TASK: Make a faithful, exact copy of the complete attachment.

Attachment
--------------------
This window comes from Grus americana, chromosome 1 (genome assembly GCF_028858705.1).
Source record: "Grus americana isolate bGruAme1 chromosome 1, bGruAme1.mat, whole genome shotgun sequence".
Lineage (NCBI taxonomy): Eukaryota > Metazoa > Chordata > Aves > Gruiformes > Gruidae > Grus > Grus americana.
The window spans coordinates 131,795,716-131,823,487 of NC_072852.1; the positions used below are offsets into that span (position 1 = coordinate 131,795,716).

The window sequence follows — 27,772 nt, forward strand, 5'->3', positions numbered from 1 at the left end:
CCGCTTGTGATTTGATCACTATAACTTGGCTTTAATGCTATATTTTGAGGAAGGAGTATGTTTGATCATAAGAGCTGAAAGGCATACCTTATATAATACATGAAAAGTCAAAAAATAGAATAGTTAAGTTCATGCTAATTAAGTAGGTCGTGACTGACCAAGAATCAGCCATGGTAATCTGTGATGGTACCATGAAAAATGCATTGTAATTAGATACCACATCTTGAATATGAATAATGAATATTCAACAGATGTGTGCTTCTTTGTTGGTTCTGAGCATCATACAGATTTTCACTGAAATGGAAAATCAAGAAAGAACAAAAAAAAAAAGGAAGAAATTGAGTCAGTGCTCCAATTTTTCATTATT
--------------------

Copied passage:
This window comes from Grus americana, chromosome 1 (genome assembly GCF_028858705.1).
Source record: "Grus americana isolate bGruAme1 chromosome 1, bGruAme1.mat, whole genome shotgun sequence".
Lineage (NCBI taxonomy): Eukaryota > Metazoa > Chordata > Aves > Gruiformes > Gruidae > Grus > Grus americana.
The window spans coordinates 131,795,716-131,823,487 of NC_072852.1; the positions used below are offsets into that span (position 1 = coordinate 131,795,716).

The window sequence follows — 27,772 nt, forward strand, 5'->3', positions numbered from 1 at the left end:
CCGCTTGTGATTTGATCACTATAACTTGGCTTTAATGCTATATTTTGAGGAAGGAGTATGTTTGATCATAAGAGCTGAAAGGCATACCTTATATAATACATGAAAAGTCAAAAAATAGAATAGTTAAGTTCATGCTAATTAAGTAGGTCGTGACTGACCAAGAATCAGCCATGGTAATCTGTGATGGTACCATGAAAAATGCATTGTAATTAGATACCACATCTTGAATATGAATAATGAATATTCAACAGATGTGTGCTTCTTTGTTGGTTCTGAGCATCATACAGATTTTCACTGAAATGGAAAATCAAGAAAGAACAAAAAAAAAAAGGAAGAAATTGAGTCAGTGCTCCAATTTTTCATTATT